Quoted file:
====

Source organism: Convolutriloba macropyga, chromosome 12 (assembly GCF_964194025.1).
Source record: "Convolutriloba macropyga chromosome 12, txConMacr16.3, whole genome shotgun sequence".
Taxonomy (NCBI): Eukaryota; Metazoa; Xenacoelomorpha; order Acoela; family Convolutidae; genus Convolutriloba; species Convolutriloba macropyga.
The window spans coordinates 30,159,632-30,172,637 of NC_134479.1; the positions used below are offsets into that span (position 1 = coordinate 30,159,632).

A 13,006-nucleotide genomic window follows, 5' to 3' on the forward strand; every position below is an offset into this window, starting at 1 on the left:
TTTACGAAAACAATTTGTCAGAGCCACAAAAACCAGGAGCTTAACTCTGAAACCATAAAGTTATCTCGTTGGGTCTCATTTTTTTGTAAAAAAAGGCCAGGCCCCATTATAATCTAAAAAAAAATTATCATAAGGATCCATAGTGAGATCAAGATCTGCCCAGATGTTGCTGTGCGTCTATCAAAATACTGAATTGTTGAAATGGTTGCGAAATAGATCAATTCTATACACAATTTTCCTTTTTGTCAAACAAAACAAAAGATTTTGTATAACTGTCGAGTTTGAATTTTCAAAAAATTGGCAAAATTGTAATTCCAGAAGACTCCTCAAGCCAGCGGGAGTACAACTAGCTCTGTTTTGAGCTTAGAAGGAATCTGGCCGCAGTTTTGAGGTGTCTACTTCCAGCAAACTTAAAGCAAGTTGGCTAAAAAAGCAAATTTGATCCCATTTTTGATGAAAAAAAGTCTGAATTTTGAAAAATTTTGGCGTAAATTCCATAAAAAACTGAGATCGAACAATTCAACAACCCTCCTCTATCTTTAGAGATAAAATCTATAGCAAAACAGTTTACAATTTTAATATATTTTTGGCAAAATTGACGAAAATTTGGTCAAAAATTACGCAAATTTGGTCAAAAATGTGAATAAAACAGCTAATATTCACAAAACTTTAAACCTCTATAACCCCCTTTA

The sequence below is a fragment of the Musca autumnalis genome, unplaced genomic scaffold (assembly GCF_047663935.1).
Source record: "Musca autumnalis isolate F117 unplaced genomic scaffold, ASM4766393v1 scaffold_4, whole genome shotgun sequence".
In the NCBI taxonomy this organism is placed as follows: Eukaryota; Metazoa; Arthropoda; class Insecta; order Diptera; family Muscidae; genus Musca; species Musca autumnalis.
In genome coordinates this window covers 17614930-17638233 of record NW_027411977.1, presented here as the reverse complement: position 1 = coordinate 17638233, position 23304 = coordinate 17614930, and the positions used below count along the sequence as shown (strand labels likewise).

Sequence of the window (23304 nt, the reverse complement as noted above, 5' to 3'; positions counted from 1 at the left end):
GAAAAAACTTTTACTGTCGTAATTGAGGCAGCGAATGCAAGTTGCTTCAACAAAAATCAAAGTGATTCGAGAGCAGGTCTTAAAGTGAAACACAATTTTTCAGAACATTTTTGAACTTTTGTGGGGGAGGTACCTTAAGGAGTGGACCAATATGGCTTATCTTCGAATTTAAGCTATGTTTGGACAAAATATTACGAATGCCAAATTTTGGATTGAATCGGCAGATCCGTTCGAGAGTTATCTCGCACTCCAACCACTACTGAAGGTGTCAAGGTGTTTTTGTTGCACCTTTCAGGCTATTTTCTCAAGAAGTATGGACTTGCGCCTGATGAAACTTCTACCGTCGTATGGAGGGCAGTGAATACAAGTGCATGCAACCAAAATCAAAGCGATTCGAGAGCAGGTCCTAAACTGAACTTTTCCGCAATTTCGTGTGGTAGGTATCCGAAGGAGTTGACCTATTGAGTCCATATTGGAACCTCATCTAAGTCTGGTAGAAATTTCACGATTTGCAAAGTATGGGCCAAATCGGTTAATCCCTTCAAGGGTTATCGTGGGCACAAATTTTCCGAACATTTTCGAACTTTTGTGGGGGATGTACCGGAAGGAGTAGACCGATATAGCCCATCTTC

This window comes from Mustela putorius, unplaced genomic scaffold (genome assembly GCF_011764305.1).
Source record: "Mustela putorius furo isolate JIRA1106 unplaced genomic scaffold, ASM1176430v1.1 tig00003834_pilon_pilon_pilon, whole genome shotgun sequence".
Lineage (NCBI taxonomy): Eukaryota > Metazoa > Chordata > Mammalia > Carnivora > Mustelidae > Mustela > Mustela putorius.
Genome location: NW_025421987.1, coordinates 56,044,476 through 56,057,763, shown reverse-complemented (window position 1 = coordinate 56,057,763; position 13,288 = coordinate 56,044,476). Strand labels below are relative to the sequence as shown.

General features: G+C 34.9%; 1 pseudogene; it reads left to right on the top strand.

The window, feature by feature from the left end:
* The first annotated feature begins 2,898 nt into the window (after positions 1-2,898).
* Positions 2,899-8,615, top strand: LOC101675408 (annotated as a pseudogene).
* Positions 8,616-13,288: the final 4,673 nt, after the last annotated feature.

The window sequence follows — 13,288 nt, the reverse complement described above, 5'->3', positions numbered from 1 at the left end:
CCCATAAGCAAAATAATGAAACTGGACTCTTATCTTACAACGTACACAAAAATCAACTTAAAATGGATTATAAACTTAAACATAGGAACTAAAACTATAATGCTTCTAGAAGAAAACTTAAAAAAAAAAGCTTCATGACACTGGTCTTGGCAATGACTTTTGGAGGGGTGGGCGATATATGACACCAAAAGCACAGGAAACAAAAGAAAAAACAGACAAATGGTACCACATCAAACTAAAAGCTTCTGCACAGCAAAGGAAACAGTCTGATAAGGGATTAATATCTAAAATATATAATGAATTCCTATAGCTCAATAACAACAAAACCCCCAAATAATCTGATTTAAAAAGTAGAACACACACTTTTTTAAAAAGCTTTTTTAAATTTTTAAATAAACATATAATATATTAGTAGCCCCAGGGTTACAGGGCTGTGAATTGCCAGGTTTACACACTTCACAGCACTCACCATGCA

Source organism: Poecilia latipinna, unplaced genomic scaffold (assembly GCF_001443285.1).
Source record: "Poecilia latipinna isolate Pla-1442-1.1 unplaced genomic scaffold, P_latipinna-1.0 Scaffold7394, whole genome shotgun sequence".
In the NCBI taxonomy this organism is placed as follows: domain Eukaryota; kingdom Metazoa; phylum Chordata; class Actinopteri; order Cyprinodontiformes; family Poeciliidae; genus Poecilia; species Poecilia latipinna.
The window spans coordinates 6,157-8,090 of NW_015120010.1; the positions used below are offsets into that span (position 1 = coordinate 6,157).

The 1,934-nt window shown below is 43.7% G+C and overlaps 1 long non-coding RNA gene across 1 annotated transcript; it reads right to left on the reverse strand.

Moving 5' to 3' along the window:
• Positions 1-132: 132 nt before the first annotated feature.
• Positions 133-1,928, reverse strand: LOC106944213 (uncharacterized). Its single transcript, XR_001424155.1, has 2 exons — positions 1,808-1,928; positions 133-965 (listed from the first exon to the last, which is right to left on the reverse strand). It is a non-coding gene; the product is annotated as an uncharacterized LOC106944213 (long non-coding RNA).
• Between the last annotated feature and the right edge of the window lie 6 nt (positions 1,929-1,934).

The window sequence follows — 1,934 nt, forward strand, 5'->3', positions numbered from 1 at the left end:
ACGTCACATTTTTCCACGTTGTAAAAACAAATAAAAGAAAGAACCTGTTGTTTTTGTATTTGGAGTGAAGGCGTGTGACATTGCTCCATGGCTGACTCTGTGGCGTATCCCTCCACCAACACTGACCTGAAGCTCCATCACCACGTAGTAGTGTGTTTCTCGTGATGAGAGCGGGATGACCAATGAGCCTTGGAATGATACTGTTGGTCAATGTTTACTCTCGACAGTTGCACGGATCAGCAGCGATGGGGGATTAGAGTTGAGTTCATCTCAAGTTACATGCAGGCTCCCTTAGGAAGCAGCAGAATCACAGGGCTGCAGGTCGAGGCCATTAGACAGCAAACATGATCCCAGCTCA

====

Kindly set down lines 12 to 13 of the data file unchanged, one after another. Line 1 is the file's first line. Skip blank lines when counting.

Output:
GAAAAAACTTTTACTGTCGTAATTGAGGCAGCGAATGCAAGTTGCTTCAACAAAAATCAAAGTGATTCGAGAGCAGGTCTTAAAGTGAAACACAATTTTTCAGAACATTTTTGAACTTTTGTGGGGGAGGTACCTTAAGGAGTGGACCAATATGGCTTATCTTCGAATTTAAGCTATGTTTGGACAAAATATTACGAATGCCAAATTTTGGATTGAATCGGCAGATCCGTTCGAGAGTTATCTCGCACTCCAACCACTACTGAAGGTGTCAAGGTGTTTTTGTTGCACCTTTCAGGCTATTTTCTCAAGAAGTATGGACTTGCGCCTGATGAAACTTCTACCGTCGTATGGAGGGCAGTGAATACAAGTGCATGCAACCAAAATCAAAGCGATTCGAGAGCAGGTCCTAAACTGAACTTTTCCGCAATTTCGTGTGGTAGGTATCCGAAGGAGTTGACCTATTGAGTCCATATTGGAACCTCATCTAAGTCTGGTAGAAATTTCACGATTTGCAAAGTATGGGCCAAATCGGTTAATCCCTTCAAGGGTTATCGTGGGCACAAATTTTCCGAACATTTTCGAACTTTTGTGGGGGATGTACCGGAAGGAGTAGACCGATATAGCCCATCTTC

This window comes from Mustela putorius, unplaced genomic scaffold (genome assembly GCF_011764305.1).